There is, it seems to me, a concerted effort to bring the case of the “Two Michals,” Michael Kovrig and Michael Spavor, two Canadians being detained in China as an act of hostage diplomacy in a larger contest between China and the US-led West, back into the public eye. This, for example, is the (online) “front page” of the Globe and Mail …
… everything “above the fold” as they used to say is about the two unfortunate hostages. Now, just a few weeks ago I speculated that China would offer a swap: the “Two. Michaels” in exchange for Meng Wanzhou and that Justin Trudeau would jump at this, and based on consistently good polls, which persist weeks later, Prime Minister Trudeau would want to call a snap election in the early fall of 2020.
Perhaps I’m just cynical, but the coincidence ~ good polls and renewed interest in the “Two Michales” ~ seems just a bit unsettling to me.
Sean Fine, writing in the Globe and Mail, says that three legal luminaries ~ former Liberal Justice Minister and President Emeritus of the University of Ottawa Allan Rock, former Supreme Court Justice and Special Representative of the United Nations Secretary-General for International Migration Louise Arbour, acting on the legal advice of Toronto legal heavyweight Brian Greenspan ~ say that “The Canadian government has the legal authority to set Chinese telecommunications executive Meng Wanzhou free immediately, and is wrongly claiming otherwise after being embarrassed over revelations of political interference in the prosecution of SNC-Lavalin Group Inc. last year.” But, Mr Fine says, “Prime Minister Justin Trudeau and Justice Minister David Lametti say the court process must be allowed to unfold so as not to compromise the independence of Mr. Lametti’s ultimate decision on whether Ms. Meng should be surrendered to the United States for prosecution … [because] … In extradition cases, the justice minister first delegates to his officials a decision on whether a case can proceed; a court then holds hearings and decides whether the legal tests for extraditing a suspect have been met; and then the justice minister decides whether to surrender the suspect for trial. The Meng case is partway through the court hearings, and Mr. Rock says it may be 2024 before a judge rules.“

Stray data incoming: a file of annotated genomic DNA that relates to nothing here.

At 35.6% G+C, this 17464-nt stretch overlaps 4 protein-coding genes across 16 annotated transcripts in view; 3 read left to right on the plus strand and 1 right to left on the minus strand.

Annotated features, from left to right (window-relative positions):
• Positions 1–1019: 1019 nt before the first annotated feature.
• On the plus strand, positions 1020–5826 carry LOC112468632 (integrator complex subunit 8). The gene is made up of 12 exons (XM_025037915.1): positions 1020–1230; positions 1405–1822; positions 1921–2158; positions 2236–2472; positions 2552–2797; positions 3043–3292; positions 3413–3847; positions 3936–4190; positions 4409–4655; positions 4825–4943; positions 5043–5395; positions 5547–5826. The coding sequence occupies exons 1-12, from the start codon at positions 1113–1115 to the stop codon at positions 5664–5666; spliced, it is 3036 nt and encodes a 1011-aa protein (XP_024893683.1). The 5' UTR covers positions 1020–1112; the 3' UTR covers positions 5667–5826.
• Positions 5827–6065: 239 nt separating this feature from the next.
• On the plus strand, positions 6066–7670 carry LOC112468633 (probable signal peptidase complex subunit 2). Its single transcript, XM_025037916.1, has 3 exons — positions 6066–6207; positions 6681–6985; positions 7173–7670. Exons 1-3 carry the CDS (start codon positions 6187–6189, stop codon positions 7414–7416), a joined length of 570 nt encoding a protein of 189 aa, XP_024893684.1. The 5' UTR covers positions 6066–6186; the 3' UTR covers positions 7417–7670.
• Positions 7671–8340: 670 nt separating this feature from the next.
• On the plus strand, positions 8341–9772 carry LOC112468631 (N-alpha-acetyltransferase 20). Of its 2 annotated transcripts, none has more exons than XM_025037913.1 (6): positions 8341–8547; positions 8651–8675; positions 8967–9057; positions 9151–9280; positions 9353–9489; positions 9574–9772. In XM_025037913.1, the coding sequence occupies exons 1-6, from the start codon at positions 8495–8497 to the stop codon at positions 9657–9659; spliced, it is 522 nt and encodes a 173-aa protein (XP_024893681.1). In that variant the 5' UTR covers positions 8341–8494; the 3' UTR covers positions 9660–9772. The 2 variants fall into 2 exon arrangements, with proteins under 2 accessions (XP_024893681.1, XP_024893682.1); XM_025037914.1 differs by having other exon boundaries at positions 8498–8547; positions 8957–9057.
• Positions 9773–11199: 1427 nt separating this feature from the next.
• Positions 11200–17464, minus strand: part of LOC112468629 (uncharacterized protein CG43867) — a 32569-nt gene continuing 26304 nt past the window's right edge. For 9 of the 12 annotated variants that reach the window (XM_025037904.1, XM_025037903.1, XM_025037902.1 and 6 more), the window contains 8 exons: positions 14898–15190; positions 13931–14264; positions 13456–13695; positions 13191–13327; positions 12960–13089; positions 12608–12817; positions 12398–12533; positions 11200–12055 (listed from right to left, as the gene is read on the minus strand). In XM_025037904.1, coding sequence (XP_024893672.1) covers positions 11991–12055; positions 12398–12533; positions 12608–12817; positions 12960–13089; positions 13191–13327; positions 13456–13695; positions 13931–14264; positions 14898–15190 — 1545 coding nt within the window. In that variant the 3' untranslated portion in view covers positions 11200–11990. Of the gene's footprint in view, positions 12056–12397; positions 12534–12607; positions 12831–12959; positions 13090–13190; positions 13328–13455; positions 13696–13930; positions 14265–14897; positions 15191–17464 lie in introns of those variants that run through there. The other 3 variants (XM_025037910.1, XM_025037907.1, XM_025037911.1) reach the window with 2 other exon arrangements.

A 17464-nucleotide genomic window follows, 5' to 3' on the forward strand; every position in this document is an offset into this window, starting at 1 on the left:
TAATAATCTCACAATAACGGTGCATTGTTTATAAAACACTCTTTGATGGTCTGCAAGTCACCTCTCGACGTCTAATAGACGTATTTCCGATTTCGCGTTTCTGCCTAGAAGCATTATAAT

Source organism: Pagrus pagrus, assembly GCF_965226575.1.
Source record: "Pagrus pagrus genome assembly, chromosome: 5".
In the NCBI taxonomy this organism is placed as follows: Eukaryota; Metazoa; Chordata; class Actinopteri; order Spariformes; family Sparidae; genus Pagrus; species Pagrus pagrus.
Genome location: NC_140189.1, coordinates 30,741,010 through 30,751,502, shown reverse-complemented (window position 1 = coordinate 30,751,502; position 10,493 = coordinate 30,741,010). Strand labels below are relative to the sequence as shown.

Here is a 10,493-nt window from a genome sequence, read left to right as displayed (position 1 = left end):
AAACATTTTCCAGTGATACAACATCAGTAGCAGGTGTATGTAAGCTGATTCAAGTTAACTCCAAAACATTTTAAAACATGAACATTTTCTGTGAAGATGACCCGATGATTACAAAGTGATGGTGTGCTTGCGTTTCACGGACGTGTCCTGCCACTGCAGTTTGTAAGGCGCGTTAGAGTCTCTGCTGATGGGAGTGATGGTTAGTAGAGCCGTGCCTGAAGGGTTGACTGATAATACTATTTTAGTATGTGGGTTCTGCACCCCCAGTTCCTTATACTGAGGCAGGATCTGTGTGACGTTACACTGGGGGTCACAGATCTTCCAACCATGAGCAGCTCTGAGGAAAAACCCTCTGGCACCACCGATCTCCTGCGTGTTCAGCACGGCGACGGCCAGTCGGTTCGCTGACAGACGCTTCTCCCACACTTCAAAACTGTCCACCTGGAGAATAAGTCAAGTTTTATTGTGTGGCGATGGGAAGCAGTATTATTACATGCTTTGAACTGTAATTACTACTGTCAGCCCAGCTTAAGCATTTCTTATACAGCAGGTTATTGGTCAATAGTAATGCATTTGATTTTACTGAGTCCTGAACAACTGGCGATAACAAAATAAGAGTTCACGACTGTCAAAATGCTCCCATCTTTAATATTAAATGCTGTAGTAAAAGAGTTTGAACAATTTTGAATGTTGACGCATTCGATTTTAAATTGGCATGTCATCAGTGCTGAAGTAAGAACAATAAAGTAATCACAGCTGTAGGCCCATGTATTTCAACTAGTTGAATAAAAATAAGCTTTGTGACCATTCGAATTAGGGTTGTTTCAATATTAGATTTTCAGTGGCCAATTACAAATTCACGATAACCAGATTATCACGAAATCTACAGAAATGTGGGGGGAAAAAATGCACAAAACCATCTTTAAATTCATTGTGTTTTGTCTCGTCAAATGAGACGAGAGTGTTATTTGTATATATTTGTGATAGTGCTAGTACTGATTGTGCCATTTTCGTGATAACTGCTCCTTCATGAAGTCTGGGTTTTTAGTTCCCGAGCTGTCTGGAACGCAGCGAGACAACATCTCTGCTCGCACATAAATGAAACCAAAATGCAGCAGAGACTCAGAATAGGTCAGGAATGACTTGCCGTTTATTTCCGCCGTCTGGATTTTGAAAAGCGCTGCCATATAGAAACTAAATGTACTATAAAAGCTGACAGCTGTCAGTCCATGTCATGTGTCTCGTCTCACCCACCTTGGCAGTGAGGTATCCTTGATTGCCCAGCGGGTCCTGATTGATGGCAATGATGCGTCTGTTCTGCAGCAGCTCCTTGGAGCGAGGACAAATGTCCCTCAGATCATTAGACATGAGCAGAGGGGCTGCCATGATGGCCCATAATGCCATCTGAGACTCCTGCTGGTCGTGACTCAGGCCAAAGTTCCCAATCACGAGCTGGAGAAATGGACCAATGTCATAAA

Mr Greenspan says they’re wrong because, unlike the SNC-Lacalin imbroglio, which is back in the news for all the wrong reasons, the roles of there Attorney General and the Minister of Justice are clearly split: Minister David Lametti, as the “attorney-general acts on behalf of the requesting country, in this case the United States, in court; and [as] the justice minister decides on Canada’s overall interests, which can include a consideration of international relations and political concerns.” Allen Rock says that “the Canadian government made missteps in the SNC-Lavalin affair, but that the lesson of that episode is playing out wrongly, and to the detriment of Mr. Kovrig and Mr. Spavor, both of whom China charged last week with espionage … [because] … “That was a traumatizing event” for the government, Mr. Rock said of the SNC-Lavalin episode. “My concern is, once bitten, twice shy. In SNC, they shouldn’t have and they did. Here they can and they should, but they won’t. Because they think they can’t, and they’re wrong.”“
I am not going to argue the law … I’m satisfied that Madame Justice Arbour and Messers Greenspan and Rock are correct ~ David Lametti can, at any time, withdraw the Government of Canada’ support for the extradition and Ms Meng will be on her way home and, it is to be hoped, China might release the “Two Michaels” …
… as an act of good faith … maybe.
But the ethics and the politics surrounding the situation are much less clear.
There has been a lot of discussions, including by me, about the role of the Attorney General ever since the SNC-Lavalin deferred prosecution scandal broke about 15 months ago. The Attorney General is, according to Professor and Dean of the Common Law Section of the University of Ottawa’s Faculty of Law Adam Dodek, (fist link in this paragraph), “responsible for providing legal advice to Canada’s executive branch and representing the government in legal proceedings.” One can see that the Attorney General is different from the Minister of justice who, Professor Dodek says has “a political role … [being] … charged with developing policy and drafting legislation for the Justice Department.” There is a good argument for the roles being performed by two different people, one appointed, almost like the Auditor General (or even the Governor-General), serving the country’s interests, and the other elected.